It wasn't long ago that beef cheeks and pork cheeks went from being a throw-away cut of meat to a highly sought-after delicacy served in some of the priciest restaurants. I'm willing to wager that fish cheeks will be next in line for this trend.
So why do cheeks taste so good? Whether it's a cow or cod, the cheek muscles get a lot of exercise and they also store a lot of fat. Just as chicken leg meat has more flavor than breast meat, muscles that get exercised have more flavor. In the case of fish, the cheeks are plump and moist, with a pleasantly fibrous texture that's a dead ringer for scallops.
Seasoned with spices and coated in a light crispy beer batter, fish cheeks make the best fish tacos! Since tacos are really about the main ingredient, I like to keep them simple. In the case of fish tacos, a small bed of shredded cabbage, big chunks of crispy fish and a spicy allioli is all it takes to make something truly spectacular. Oh, and you can't forget the cerveza and limes!
The cheeks need to come from a good sized fish, otherwise there's just not a lot of meat there. Flounder and Cod both produce sea scallop-sized medallions, so try asking your local fish monger if they can set some aside for you the next time they fillet a few fish. If you can't find them, you can substitute any white meat fish fillets to make these Baja-style fish tacos.
Make it better.
Use the leftover batter to fry up some onion rings, green beans or red bell peppers. Sprinkled with a little sea salt, they make a great side, but they're even better added into the tacos.
Part of the appeal of a really great fish taco is the crisp crust of batter encasing each morsel of fish. To ensure that the fish stays crisp even after being doused in allioli and lime juice, it's important to fry the fish twice. This not only ensures the coating stays crisp, it also gives the fish a golden brown color. If you're making a large batch for a party, you can do the first fry ahead of time, then store them in the fridge after they've cooled. Give them a second fry just before people are ready to eat. The crispness should last for at least 30 minutes as long as they're sitting on a wire rack, so have your guests build their own tacos.
- Wipe the Guajillo chilies with a damp paper towel. Roast the peppers until fragrant in a toaster oven. Be careful not to burn them or they will be bitter. Remove the stem and seed and put them in a bowl and cover with boiling water for 5 minutes.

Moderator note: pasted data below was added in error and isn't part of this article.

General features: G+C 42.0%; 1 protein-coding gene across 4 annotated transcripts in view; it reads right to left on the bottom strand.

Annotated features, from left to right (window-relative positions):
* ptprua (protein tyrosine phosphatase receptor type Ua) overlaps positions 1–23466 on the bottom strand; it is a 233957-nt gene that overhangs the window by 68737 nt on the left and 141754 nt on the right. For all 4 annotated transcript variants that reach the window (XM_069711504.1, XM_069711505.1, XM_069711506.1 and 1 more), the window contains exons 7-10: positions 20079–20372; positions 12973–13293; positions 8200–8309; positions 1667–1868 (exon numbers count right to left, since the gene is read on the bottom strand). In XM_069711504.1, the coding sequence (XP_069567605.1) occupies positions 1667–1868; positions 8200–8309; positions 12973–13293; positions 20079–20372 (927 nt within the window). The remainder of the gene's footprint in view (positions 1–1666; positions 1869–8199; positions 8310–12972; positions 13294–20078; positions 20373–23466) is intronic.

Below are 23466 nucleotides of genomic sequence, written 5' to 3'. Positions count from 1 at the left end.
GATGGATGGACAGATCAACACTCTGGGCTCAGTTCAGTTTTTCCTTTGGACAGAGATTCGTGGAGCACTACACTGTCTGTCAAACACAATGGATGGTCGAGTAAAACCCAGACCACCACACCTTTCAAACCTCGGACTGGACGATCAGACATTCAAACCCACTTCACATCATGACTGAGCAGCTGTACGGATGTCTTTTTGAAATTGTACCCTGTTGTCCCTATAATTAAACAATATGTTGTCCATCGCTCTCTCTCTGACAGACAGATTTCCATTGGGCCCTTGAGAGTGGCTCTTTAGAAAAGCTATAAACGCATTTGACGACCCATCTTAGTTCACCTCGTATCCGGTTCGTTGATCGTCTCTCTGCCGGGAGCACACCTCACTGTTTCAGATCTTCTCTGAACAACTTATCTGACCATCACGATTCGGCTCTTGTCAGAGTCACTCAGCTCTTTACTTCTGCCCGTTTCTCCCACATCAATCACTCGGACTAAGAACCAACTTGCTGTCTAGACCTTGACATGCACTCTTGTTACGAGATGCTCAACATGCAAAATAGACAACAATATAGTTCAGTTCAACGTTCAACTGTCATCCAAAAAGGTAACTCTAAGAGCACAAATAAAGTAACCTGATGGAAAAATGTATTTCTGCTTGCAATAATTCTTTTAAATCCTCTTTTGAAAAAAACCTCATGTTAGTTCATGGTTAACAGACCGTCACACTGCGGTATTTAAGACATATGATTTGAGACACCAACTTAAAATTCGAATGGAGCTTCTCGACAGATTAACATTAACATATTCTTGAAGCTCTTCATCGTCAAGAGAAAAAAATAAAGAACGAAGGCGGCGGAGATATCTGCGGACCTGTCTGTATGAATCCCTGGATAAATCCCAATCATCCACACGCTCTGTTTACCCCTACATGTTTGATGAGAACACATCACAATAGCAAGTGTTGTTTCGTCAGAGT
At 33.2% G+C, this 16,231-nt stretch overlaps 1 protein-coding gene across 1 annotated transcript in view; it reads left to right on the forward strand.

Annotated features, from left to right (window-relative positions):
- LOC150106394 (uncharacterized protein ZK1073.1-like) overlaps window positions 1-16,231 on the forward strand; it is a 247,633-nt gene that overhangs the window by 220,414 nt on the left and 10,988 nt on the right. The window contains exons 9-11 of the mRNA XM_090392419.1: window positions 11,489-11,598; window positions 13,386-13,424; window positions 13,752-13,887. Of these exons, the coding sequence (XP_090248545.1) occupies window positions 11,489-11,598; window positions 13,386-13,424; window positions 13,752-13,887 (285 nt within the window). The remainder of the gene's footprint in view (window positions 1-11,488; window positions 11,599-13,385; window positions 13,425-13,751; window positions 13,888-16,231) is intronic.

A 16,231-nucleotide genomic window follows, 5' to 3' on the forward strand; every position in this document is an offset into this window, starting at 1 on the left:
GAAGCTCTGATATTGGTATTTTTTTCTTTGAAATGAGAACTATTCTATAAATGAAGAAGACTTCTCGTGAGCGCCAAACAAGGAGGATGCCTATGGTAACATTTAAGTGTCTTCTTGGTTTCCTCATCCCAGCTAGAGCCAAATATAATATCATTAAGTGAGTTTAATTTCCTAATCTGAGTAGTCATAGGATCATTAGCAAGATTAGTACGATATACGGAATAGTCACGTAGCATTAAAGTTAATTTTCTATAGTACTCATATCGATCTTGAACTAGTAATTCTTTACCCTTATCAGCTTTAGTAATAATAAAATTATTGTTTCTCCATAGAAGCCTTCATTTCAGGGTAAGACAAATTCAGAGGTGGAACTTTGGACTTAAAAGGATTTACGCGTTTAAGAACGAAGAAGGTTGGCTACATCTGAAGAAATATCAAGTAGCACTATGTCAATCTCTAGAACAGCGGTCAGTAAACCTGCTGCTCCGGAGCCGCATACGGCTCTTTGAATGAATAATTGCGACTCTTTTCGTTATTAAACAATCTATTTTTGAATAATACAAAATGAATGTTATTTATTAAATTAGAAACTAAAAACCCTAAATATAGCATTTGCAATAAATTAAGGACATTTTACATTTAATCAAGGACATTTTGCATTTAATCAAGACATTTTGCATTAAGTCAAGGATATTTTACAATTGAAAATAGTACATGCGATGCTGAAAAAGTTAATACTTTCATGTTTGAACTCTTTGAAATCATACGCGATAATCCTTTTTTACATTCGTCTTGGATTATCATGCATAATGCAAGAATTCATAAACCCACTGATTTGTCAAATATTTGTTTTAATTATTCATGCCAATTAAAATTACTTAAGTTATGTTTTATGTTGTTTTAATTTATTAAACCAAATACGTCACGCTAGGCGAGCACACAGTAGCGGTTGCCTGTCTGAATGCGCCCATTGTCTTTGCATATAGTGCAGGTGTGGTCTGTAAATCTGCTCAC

- Drain the chilies, and put them in the small work-bowl of a food processor along with the egg yolks, lime zest, lime juice, garlic, salt, and sugar. Blitz until smooth, scraping down the sides of the bowl as needed.
- Add the olive oil in 5 additions, processing until smooth each time. If your food processor has a feed tube, that will work best. When the mixture is smooth and free of any chunks, your allioli is done.
- Combine the salt, ground cumin, black pepper, and Mexican oregano in a small bowl and sprinkle evenly onto both sides of the fish. Shred the cabbage with a mandoline or sharp knife, and cover with ice water.
- Add 1 1/2" of oil into a heavy bottomed pot and heat to 360 degrees F. Prepare a wire rack lined with a few layers of paper towels.
- Dust the fish evenly with 2 tablespoons of flour. Put the remaining 1/2 cup in a bowl. When the oil is up to temperature, add the beer to the flour, and quickly whisk together. It's okay if there are a few lumps but be sure not to overmix.
- Batter the fish and fry it in batches until light brown. Drain the fish on the paper towel lined rack. Once all the fish is fried, increase the heat of the oil to 375 degrees F. Fry the fish again until the crust is golden brown. The second fry ensures that the fish stays crispy.
- To build your fish tacos, heat the tortillas and drain and dry the cabbage. Put down a tortilla, and add some shredded cabbage, top with some fried fish and the chili lime allioli. Serve with lime wedges for squeezing.